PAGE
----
The measles plaque reduction neutralization (PRN) assay detects functional neutralizing antibodies which offer the best correlate to protection in vivo . Prior to development of the PRN assay, the hemagglutination inhibition (HAI) assay had been in widespread use, but has been replaced by the PRN assay, which has superior sensitivity and consistency than the HAI assay. The PRN assay is regarded as the gold standard for evaluation of the humoral immunity to measles.
The PRN test requires enumeration of plaques formed by the cytopathic effect induced by measles virus growth in Vero cells. Assays are generally performed in 12- or 24-well plates using serial dilutions of test serum alongside reference or standard serum samples. Results can be quantified and compared to the protective level of neutralizing antibody in mIU/ml. The serum titre used to determine measles immunity is based on the evaluation of PRN titres that appeared to provide protection from clinical disease during a measles outbreak . In that study, an outbreak of measles occurred at a Boston college that included students who had participated in a blood drive prior to exposure. The PRN titre that corresponded to the protective titre was ≥120 mIU/ml when standardized against the WHO measles antibody international standard (currently the WHO 3rd international standard; NIBSC 97/648).
The PRN titre is calculated from the dilution that reduces the number of plaques by 50%, transformed into mIU/ml using a conversion based on the concentration of the measles international standard and the end point titre of the standard in the assay run. Standardization and use of appropriate controls to ensure test validity of PRN assays is critical. PRN assays are difficult to standardize, are technically demanding, and take up to seven days to complete. In practice, there is significant inherent variation in the assay, which is addressed by testing the serum in triplicate . Therefore, the PRN assay is impractical for large-scale surveys and is used primarily for vaccine immunogenicity trials and for studies leading to vaccine licensure and can be used to validate IgG EIA data.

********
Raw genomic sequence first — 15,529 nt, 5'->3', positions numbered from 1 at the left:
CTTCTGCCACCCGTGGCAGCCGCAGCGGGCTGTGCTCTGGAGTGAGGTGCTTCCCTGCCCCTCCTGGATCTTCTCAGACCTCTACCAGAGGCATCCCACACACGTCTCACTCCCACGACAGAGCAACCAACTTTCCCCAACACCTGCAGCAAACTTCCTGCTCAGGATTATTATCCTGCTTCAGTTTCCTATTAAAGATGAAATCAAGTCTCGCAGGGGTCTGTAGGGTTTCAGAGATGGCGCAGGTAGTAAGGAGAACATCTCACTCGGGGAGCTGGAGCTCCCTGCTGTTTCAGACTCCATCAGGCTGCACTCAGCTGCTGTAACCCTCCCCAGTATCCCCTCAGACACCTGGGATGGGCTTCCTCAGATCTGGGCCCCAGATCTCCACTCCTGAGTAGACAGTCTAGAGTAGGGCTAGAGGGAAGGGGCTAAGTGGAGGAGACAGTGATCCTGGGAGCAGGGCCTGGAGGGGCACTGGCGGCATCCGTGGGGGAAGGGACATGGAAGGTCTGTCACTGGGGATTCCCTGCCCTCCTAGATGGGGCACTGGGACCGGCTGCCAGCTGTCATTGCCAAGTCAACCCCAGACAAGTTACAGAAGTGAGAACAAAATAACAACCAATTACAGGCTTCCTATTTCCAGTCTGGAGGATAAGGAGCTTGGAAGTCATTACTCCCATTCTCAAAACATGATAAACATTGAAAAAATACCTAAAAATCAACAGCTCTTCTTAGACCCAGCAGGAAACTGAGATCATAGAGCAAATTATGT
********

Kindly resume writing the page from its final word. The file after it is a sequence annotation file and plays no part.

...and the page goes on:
In many countries, there are several commercially available measles IgG EIAs. The commercial EIAs vary according to the antigen source (e.g., purified viral lysate or recombinant viral proteins) and the test format. Many assays utilize a recombinant measles nucleoprotein for the antigen as antibodies directed to this protein are the most abundant following infection or vaccination . While absence of an immune response to the nucleoprotein suggests susceptibility to infection, it is the neutralizing antibodies that are directed against the measles hemagglutinin (and to a lesser extent, the fusion protein) that confer protective immunity . The performance of different kits is variable, particularly for serum with antibody measured in the low positive range. However, positive results using well-validated EIAs show a good correlation with results obtained by the measles PRN assay [7,8,12]. The EIAs that are described as semi-quantitative include a formula for converting optical density values into titre units, but the titres are intended to evaluate whether a significant rise in titre has occurred and are not equivalent to a PRN titre.
Suboptimal sensitivity for detection of measles IgG by EIA is a particular concern in cohorts with vaccine-induced immunity. Studies have demonstrated that serum specimens that fall into the equivocal range for IgG using several of the commercial EIA kits often have PRN titres ≥120 mIU/ml [7,8,12]. One approach is to screen the serum specimens by EIA and those specimens with results in the equivocal range (and a percentage of negatives) can be evaluated by PRN [7,8].
There has been over 10 years of experience with an in-house multiplex immunoassay (MIA) based on Luminex Technology [8,20]. It is basically a bead-based ELISA. The method is easy to multiplex in one reaction and requires less serum than required for testing in an EIA. Beads can be engineered in the laboratory and the antigen is linked to color-coded beads. The assays have correlated well with other methods such as PRN and has both anti-F and anti-H IgG functionality.